Thiệu classified “all those who disagreed with the regime, whatever the degree of disagreements,” as communists. Even those who could not have possibly disagreed with him, like “babies of several months old,” were imprisoned along with their mothers. Women, who constituted nearly half of all political prisoners, were detained for obscure reasons, from walking around after curfew time to buying too much rice. Many female prisoners were not involved in any political activity and “had no idea why they had been made prisoners” in the first place. Child prisoners, meanwhile, suffered from a lack of food and medicine, with many having been born under unsanitary conditions inside their mothers’ cells.

Political prisoners were tortured and frequently killed. Women prisoners were often undressed, beaten, and raped, and suspected Viet Cong were victims of “variations of genital abuse.” As a result, many female prisoners died or suffered mental illness. A typical case was that of Cô Lang, a young woman who was arrested for having rejected the advances of an ARVN officer. Lang was given electrical shocks under her finger nails, causing extraordinary pain and blood to flow from her vagina. Despite their sufferings, most prisoners were prevented from obtaining medical care. Jane Barton, a volunteer for the American Friends Service Committee, was barred from treating the prisoners in Quảng Ngãi Hospital and described their conditions as follows:

I focused on the women. They were not only chained to their beds, they were also chained together, in pairs. Twice a day they were released so that they could go to the bathroom, I learned, but their ankle chains were not undone so that they had to hobble clumsily, dragging their chains between them.

To prevent international outrage, the prisoners always received an extra meal and more food at each meal before visits by the Red Cross or other humanitarian groups.

But to solely blame President Thiệu for this tragic reality is inadequate. Given the deteriorating economy and the destruction of natural resources in South Vietnam, Thiệu could not have maintained either the war or his repressive machine without massive U.S. aid and encouragement. Indeed, for the Nixon Administration, signing the PPA did not mean surrendering American imperialist ambition in the peninsula:

During the last two years [1973-1975], the Americans have poured an additional eight billion dollars in aid into Indochina, six billion dollars of which has been military aid. Ninety percent of the remaining two billion dollars, termed as aid for postwar reconstruction in Vietnam, has been used to maintain the war.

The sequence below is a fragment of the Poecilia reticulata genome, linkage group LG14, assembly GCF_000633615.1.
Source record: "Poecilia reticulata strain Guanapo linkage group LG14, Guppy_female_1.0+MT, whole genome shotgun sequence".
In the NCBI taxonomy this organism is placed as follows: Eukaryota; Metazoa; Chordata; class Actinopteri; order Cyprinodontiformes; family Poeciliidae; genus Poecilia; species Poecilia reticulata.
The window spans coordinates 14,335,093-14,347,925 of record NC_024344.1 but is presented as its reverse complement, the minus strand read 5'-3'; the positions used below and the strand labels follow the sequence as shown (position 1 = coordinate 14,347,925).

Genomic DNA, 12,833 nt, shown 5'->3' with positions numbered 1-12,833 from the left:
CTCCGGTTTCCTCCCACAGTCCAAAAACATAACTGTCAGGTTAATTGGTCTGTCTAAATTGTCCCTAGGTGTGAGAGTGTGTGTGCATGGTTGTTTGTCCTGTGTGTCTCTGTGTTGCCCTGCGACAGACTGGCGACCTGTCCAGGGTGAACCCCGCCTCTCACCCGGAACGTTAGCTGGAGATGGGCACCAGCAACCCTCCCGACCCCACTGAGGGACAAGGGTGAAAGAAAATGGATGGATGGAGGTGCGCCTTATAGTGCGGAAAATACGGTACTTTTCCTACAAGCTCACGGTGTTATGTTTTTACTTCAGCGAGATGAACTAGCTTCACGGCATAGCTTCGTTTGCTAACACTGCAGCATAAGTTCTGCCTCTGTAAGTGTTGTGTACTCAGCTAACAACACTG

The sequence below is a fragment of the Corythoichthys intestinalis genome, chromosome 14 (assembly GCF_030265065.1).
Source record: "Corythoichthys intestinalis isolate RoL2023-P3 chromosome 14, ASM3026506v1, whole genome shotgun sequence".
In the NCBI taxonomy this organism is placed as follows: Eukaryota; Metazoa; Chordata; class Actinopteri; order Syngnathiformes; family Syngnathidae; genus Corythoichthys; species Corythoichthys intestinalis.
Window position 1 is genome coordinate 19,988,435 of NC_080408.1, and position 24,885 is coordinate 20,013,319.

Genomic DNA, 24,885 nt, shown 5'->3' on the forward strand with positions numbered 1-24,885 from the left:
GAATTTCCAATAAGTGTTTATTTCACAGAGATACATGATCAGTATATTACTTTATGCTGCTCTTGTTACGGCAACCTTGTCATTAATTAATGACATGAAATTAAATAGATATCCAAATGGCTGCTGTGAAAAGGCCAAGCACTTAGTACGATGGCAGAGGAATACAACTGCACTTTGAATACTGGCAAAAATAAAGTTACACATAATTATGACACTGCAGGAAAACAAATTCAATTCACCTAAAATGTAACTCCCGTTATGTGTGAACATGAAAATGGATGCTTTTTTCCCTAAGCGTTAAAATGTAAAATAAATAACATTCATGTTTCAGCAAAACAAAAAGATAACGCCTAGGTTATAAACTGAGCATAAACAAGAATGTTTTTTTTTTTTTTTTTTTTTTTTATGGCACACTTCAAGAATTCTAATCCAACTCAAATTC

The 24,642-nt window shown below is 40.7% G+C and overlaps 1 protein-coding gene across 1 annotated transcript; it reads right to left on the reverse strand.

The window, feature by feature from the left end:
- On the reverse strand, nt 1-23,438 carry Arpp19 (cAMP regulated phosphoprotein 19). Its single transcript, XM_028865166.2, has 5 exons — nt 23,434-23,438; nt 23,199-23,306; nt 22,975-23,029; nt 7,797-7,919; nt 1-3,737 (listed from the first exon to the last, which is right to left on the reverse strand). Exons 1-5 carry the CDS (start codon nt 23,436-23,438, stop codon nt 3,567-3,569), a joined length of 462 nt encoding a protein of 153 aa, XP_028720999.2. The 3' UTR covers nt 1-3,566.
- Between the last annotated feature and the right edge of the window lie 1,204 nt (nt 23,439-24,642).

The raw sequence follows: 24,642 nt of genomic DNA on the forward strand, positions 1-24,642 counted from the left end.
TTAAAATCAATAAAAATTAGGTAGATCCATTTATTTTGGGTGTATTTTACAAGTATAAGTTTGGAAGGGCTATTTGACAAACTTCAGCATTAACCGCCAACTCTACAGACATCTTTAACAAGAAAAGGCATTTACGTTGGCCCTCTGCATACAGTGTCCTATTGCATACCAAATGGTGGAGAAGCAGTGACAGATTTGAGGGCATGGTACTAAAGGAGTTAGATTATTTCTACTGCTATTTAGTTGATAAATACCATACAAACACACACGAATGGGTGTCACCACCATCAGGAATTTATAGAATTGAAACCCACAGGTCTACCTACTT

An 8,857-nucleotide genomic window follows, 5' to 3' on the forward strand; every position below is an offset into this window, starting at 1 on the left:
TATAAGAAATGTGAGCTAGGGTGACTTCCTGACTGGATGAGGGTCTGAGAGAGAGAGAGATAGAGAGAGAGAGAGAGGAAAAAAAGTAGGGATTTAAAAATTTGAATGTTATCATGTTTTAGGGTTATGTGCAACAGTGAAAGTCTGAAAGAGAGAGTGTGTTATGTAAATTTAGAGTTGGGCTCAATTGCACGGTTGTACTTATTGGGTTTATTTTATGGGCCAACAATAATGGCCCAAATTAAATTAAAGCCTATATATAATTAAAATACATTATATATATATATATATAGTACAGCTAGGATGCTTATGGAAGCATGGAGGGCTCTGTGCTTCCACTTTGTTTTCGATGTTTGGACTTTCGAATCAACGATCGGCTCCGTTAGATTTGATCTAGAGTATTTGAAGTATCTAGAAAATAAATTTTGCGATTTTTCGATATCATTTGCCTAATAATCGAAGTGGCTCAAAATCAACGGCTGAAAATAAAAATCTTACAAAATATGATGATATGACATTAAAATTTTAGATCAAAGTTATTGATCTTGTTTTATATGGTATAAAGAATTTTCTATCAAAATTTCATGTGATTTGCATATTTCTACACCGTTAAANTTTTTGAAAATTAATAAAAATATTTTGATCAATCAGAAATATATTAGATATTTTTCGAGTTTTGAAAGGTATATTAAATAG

According to Lower House Deputy Hồ Ngọc Nhuận, 21 national prisons, 513 provincial prisons, and an “untold number” of secret jails had been constructed in South Vietnam by 1973, thanks to American support. Meanwhile, the 120,000 member National Police Force was funded mainly by the U.S. Agency for International Development (USAID).

Understanding this intricate connection, the WRL since its inception had undertaken a two-pronged mission to demand both the release of political prisoners and the termination of U.S. funding. For instance, on August 27, 1970, the movement met with eighty women whose children had been unjustly imprisoned and wrote a letter to U.S. Vice-President Spiro Agnew to denounce U.S. funding for the Phoenix program. On September 24, WRL’s senior members, most of whom were older than seventy, began a hunger strike to demand their children’s release. A month later, the movement joined a delegation of the Committee for Prison Reform (Ủy Ban Cải Cách Chế Độ Lao Tù) in publicly condemning the use of tear gas and toxic gas against women political prisoners.

During her incarceration, Mrs. Thành arranged Tết holiday celebrations and organized protests whenever women were tortured. On behalf of the WRL, she wrote numerous letters to Vietnamese and American policy-makers. In one such letter to Senator Vũ Văn Mẫu, Mrs. Thành denounced the Executive Branch for having “bluntly trampled on the Universal Declaration of Human Rights, the Constitution, and the Laws of the State” by brutally repressing demonstrations and exiling thousands of innocent women to the Côn Sơn islands. She urged the National Assembly and the Senate to “open an investigation and take proper action” to avoid injuring the RVN’s prestige and “providing a good excuse for [communist] propaganda.” In September 1972, she met a U.S. Public Health delegation during their visit to the prison hospital where she was being held. At the meeting, she criticized the lack of medicine and the inadequate living conditions for prisoners.